Early April, San Francisco's Market Street was in the midst of a creativity bonanza with the Market Street Prototyping Festival (MSPF)! KIDmob had a chance to be a part of this exciting moment, in partnership with Philly-based Public Workshop, CA College of the Arts, and a group of middle-school aged makers from The San Francisco Friends School, Everett Middle School, and The French American School. This project was made possible by a generous grant from Southern Exposure. .
MSPF 2015 is a place-making initiative sponsored by the Knight Foundation and led by the San Francisco Planning Department along with the Yerba Buena Center for the Arts. The festival was a way for the whole city to come together and re-invent Market Street, with 50 teams chosen to create playful gestures to invite public life into the transit corridor.
KIDmob's prototype was called the Adaptive Playscape - the prototype was designed and built fully by a mob of middle schoolers. In a festival of big ideas, it only seemed appropriate that the kids of San Francisco should also have the opportunity to share theirs!
They came up with a prototype that engaged diverse people on the street. It was a modular obstacle course - a playground of sorts - that was a very active installation! It was geared towards middle school aged kids and younger. To demonstrate the fun and importance of making, the Adaptive Playscape was accompanied by a quick prototyping activity for kids and adults alike. Parents helped kids build structures made out of 2x2's zip-tied together. Some of them came back to the installation throughout the day to continue building. Some even played into the night!
The students were of diverse backgrounds and full of enthusiasm to be a part of this experience. KIDmob held a workshop series for the middle school-aged makers to design and fabricate the installation.The workshop was an exciting opportunity to have the students break out of their own school communities and collaborate with each other on a large , public project. In the very first workshop, one student asked, 'When we get team partners, can we pick someone we don't know? Like from another school?' By the end of the workshop, the students had built bonds beyond their own circles and expanded their sense of community.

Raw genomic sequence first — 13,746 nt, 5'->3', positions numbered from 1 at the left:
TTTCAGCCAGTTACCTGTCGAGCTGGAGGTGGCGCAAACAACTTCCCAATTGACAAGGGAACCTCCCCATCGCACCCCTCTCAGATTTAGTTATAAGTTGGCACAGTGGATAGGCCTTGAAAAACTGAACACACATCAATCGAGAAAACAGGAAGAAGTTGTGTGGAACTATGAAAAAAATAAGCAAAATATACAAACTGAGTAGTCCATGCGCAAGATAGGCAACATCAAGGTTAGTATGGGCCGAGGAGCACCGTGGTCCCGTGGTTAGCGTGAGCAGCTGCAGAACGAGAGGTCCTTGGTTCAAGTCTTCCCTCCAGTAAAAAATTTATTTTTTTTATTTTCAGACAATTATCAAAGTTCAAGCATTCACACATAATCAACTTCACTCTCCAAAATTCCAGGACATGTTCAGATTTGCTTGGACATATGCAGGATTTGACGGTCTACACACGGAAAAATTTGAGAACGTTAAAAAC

The workshop was a 3-day endeavor that took place over three weekends. Though our time was limited, the kids accomplished an incredible amount! The first workshop was Safety Training and Brainstorm. On this day, the students learned safe use of power tools, including the chop saw, drill, and jig saw. The group picked up the skills quickly enough to jump right into brainstorming what the Adaptive Playscape might be. The second workshop was Design and Prototype. On this day, the design process was introduced. After familiarizing themselves with concepts like the Wild Card and Evaluate, the students drew scaled drawings of their designs and built 1:1 scale prototypes. At the end of the day, they presented their schemes and received feedback. In the very last workshop, the Build-Out, the students applied the critique from the weekend before and built the final 1:1 scale prototype with 'real' materials - wood and screws! Finally, they were ready for installation at MSPF.
The installation on Market Street ran from April 9 - 12, and was a great culmination of the whole experience. The kids' got to visit their own installation on the festival days, engage with the public, and watch how people reacted to their work. It was a wonderful moment for the kids to see how truly capable they are of shaping the world around them.